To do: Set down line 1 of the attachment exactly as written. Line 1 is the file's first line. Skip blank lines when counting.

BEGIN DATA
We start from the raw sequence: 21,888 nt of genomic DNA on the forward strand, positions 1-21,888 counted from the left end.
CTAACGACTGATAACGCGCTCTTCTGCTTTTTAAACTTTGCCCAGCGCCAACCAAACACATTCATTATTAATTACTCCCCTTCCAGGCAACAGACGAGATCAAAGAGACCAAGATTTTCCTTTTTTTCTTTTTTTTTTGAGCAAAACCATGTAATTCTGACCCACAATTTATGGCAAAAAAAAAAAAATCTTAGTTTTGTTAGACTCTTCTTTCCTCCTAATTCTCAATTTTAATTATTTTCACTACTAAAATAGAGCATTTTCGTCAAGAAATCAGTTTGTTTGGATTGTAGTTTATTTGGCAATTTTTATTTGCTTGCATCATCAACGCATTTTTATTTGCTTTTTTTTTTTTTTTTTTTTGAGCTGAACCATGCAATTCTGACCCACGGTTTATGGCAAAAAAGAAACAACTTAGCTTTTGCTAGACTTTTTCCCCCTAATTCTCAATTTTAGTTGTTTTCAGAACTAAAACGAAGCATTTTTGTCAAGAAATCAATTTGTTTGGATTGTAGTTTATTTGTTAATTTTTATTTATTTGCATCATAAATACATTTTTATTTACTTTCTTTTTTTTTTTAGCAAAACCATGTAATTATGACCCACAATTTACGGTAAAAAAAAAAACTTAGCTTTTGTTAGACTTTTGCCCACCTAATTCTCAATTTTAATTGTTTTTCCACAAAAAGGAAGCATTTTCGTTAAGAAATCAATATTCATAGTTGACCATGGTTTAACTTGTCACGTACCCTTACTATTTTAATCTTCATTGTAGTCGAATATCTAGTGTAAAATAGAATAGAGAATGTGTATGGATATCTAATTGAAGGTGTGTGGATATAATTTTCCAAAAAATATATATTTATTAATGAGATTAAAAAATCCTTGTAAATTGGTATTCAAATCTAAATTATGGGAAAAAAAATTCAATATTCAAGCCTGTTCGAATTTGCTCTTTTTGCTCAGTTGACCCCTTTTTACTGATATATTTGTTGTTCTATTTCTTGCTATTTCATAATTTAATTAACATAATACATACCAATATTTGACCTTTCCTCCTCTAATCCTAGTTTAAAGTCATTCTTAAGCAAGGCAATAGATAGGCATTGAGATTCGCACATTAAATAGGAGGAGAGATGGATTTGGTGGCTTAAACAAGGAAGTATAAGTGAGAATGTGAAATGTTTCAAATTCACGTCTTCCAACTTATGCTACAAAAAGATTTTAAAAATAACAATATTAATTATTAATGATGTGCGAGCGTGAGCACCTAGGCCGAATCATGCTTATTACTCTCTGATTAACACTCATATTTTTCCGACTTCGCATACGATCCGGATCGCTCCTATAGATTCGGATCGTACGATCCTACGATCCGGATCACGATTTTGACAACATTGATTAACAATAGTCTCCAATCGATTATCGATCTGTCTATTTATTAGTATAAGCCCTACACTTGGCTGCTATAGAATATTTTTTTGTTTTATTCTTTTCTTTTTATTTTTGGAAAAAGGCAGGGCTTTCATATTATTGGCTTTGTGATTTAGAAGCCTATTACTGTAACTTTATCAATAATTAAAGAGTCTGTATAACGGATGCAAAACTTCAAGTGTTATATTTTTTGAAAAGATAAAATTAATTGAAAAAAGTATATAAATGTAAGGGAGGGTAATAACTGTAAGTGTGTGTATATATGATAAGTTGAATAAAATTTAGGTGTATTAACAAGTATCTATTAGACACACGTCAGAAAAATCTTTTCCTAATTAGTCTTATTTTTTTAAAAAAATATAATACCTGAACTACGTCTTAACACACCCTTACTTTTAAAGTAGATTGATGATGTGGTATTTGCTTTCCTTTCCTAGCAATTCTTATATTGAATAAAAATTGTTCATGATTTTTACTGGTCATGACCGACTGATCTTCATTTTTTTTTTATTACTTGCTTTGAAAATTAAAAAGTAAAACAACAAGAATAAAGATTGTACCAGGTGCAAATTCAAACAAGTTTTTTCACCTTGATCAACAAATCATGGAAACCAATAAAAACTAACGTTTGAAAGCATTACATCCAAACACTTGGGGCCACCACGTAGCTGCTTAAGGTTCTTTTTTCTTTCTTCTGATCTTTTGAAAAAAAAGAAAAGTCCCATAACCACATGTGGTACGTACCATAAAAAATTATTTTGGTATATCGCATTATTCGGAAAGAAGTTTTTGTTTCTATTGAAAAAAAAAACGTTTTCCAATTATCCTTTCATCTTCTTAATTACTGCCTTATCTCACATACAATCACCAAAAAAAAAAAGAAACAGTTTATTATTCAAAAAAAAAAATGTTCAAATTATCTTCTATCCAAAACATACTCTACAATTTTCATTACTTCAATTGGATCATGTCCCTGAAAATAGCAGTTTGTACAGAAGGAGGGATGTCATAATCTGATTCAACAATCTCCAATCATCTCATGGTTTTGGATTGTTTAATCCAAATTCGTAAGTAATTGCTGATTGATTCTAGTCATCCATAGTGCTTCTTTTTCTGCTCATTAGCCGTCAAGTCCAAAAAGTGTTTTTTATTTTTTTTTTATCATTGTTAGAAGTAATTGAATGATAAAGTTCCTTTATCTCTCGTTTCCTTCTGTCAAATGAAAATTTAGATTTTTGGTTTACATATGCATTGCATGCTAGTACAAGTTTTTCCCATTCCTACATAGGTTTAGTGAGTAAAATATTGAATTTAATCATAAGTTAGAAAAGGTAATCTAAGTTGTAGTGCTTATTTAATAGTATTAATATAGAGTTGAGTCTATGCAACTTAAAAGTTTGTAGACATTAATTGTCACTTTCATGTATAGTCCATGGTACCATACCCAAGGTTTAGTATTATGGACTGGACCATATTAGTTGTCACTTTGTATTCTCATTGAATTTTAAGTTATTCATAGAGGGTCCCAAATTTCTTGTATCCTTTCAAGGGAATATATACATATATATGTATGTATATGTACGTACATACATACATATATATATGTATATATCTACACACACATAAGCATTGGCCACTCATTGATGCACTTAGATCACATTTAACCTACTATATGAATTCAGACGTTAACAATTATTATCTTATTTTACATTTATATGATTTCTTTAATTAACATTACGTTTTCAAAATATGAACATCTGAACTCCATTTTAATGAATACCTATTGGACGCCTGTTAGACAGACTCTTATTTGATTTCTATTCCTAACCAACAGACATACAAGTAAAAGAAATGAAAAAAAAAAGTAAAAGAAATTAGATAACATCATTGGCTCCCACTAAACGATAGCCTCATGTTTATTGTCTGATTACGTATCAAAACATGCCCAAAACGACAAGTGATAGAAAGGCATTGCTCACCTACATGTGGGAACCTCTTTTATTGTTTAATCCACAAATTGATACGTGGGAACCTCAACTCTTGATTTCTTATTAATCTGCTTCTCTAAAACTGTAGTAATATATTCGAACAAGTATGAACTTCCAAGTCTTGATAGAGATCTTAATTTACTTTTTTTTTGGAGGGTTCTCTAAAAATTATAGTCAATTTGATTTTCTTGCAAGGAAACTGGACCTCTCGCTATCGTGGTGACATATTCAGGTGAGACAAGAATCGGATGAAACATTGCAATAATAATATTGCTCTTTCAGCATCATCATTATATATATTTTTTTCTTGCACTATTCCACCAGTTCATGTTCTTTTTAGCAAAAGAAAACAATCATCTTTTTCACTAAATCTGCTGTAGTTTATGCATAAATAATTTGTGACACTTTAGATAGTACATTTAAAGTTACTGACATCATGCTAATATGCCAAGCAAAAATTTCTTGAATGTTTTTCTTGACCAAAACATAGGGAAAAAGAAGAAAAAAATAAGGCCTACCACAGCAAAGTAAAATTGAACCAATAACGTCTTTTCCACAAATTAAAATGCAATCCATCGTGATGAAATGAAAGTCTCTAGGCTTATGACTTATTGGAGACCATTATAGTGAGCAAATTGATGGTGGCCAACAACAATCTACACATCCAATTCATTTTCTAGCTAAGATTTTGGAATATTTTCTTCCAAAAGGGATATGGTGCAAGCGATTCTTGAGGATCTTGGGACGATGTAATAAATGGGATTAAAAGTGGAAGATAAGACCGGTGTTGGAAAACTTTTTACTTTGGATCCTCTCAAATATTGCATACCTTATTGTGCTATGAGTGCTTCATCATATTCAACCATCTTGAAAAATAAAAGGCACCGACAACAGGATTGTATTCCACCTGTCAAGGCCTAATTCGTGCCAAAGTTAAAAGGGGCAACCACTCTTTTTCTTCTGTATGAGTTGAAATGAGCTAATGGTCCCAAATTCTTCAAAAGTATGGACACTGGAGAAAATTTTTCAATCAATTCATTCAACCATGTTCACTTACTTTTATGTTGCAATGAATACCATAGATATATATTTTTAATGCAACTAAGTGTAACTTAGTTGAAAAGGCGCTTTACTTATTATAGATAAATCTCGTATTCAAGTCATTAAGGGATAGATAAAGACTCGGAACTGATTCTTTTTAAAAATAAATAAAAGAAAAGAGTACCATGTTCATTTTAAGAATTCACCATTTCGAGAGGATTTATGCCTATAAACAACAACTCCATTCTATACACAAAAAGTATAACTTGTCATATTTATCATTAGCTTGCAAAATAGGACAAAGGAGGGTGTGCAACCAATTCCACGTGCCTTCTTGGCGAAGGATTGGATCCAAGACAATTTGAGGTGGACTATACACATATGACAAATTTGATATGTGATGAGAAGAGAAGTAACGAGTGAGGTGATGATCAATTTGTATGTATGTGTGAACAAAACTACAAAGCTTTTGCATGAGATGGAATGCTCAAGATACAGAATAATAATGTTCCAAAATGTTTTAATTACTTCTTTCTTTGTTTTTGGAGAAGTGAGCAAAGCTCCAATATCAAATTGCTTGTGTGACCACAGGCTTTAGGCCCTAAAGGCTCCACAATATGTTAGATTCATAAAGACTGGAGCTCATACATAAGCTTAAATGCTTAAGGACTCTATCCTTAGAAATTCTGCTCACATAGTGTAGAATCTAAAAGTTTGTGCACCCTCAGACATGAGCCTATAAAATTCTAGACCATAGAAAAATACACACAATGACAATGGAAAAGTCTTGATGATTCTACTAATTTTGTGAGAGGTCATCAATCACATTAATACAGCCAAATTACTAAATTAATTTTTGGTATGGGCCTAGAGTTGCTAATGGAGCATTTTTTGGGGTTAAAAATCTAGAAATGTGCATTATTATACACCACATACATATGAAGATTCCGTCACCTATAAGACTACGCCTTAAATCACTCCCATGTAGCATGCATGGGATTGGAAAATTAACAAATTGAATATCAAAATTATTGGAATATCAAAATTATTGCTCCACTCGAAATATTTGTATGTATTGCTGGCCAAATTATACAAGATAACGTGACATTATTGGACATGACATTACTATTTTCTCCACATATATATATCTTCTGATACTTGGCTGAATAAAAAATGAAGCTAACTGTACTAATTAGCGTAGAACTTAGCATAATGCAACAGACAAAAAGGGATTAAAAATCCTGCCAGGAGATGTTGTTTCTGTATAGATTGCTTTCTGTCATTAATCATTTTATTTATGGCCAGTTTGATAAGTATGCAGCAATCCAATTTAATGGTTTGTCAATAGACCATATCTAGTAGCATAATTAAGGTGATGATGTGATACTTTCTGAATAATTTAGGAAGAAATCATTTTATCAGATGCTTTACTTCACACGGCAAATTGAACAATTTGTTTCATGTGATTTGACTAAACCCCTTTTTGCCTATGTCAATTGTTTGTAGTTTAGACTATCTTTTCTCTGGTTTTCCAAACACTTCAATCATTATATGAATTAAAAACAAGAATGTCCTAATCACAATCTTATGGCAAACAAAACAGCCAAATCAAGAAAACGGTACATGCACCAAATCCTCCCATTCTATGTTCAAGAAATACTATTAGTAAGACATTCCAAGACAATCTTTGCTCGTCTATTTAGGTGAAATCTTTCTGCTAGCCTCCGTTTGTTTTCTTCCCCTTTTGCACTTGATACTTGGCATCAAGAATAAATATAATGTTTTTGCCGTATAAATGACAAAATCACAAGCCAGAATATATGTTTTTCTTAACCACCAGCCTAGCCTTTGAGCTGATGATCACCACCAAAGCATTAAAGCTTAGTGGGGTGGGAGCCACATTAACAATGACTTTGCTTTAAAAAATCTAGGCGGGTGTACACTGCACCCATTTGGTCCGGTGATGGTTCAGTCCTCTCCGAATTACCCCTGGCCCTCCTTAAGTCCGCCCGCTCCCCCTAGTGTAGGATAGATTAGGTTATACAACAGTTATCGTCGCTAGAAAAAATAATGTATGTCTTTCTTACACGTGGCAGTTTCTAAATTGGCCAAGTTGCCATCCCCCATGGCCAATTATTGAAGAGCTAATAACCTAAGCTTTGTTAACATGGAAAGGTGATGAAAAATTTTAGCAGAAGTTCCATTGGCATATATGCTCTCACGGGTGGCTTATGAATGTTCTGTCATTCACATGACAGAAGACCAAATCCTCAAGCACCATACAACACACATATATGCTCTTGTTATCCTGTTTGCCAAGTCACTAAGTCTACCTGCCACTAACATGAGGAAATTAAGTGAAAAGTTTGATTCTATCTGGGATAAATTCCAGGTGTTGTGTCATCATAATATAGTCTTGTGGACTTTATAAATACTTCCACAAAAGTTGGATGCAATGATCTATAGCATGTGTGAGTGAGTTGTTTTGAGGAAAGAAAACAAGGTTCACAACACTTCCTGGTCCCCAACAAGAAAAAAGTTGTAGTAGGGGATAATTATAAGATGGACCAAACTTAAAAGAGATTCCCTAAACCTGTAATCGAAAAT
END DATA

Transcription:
We start from the raw sequence: 21,888 nt of genomic DNA on the forward strand, positions 1-21,888 counted from the left end.